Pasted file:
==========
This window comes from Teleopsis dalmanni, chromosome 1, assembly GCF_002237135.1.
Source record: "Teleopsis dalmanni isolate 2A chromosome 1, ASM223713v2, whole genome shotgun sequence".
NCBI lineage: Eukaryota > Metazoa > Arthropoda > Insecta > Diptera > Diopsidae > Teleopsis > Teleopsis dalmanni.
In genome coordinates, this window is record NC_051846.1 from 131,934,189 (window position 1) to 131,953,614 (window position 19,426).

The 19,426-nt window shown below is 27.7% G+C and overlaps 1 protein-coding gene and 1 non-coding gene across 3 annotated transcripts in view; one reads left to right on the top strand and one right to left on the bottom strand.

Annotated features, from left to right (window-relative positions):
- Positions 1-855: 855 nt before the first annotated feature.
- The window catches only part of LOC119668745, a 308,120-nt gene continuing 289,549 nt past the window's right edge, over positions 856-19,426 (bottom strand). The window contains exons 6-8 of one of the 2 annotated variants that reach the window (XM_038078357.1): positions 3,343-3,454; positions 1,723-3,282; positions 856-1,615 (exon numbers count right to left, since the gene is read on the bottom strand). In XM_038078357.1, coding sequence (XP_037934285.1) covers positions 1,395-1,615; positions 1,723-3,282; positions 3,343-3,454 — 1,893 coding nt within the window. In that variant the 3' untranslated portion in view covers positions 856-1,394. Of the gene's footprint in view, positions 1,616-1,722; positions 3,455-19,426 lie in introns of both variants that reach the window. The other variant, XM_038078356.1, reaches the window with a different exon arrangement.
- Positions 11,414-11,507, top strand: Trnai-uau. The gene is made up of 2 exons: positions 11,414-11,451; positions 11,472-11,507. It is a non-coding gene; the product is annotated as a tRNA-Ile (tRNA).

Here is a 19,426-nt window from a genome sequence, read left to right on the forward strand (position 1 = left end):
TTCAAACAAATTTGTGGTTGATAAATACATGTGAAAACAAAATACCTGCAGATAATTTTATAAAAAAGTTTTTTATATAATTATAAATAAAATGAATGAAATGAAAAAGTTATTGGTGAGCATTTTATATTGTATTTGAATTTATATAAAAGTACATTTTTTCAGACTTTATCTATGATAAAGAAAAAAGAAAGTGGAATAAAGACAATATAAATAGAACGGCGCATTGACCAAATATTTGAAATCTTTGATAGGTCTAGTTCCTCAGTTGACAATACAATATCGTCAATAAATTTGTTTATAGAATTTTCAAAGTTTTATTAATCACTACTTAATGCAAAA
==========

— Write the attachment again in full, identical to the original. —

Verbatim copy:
This window comes from Teleopsis dalmanni, chromosome 1, assembly GCF_002237135.1.
Source record: "Teleopsis dalmanni isolate 2A chromosome 1, ASM223713v2, whole genome shotgun sequence".
NCBI lineage: Eukaryota > Metazoa > Arthropoda > Insecta > Diptera > Diopsidae > Teleopsis > Teleopsis dalmanni.
In genome coordinates, this window is record NC_051846.1 from 131,934,189 (window position 1) to 131,953,614 (window position 19,426).

The 19,426-nt window shown below is 27.7% G+C and overlaps 1 protein-coding gene and 1 non-coding gene across 3 annotated transcripts in view; one reads left to right on the top strand and one right to left on the bottom strand.

Annotated features, from left to right (window-relative positions):
- Positions 1-855: 855 nt before the first annotated feature.
- The window catches only part of LOC119668745, a 308,120-nt gene continuing 289,549 nt past the window's right edge, over positions 856-19,426 (bottom strand). The window contains exons 6-8 of one of the 2 annotated variants that reach the window (XM_038078357.1): positions 3,343-3,454; positions 1,723-3,282; positions 856-1,615 (exon numbers count right to left, since the gene is read on the bottom strand). In XM_038078357.1, coding sequence (XP_037934285.1) covers positions 1,395-1,615; positions 1,723-3,282; positions 3,343-3,454 — 1,893 coding nt within the window. In that variant the 3' untranslated portion in view covers positions 856-1,394. Of the gene's footprint in view, positions 1,616-1,722; positions 3,455-19,426 lie in introns of both variants that reach the window. The other variant, XM_038078356.1, reaches the window with a different exon arrangement.
- Positions 11,414-11,507, top strand: Trnai-uau. The gene is made up of 2 exons: positions 11,414-11,451; positions 11,472-11,507. It is a non-coding gene; the product is annotated as a tRNA-Ile (tRNA).

Here is a 19,426-nt window from a genome sequence, read left to right on the forward strand (position 1 = left end):
TTCAAACAAATTTGTGGTTGATAAATACATGTGAAAACAAAATACCTGCAGATAATTTTATAAAAAAGTTTTTTATATAATTATAAATAAAATGAATGAAATGAAAAAGTTATTGGTGAGCATTTTATATTGTATTTGAATTTATATAAAAGTACATTTTTTCAGACTTTATCTATGATAAAGAAAAAAGAAAGTGGAATAAAGACAATATAAATAGAACGGCGCATTGACCAAATATTTGAAATCTTTGATAGGTCTAGTTCCTCAGTTGACAATACAATATCGTCAATAAATTTGTTTATAGAATTTTCAAAGTTTTATTAATCACTACTTAATGCAAAA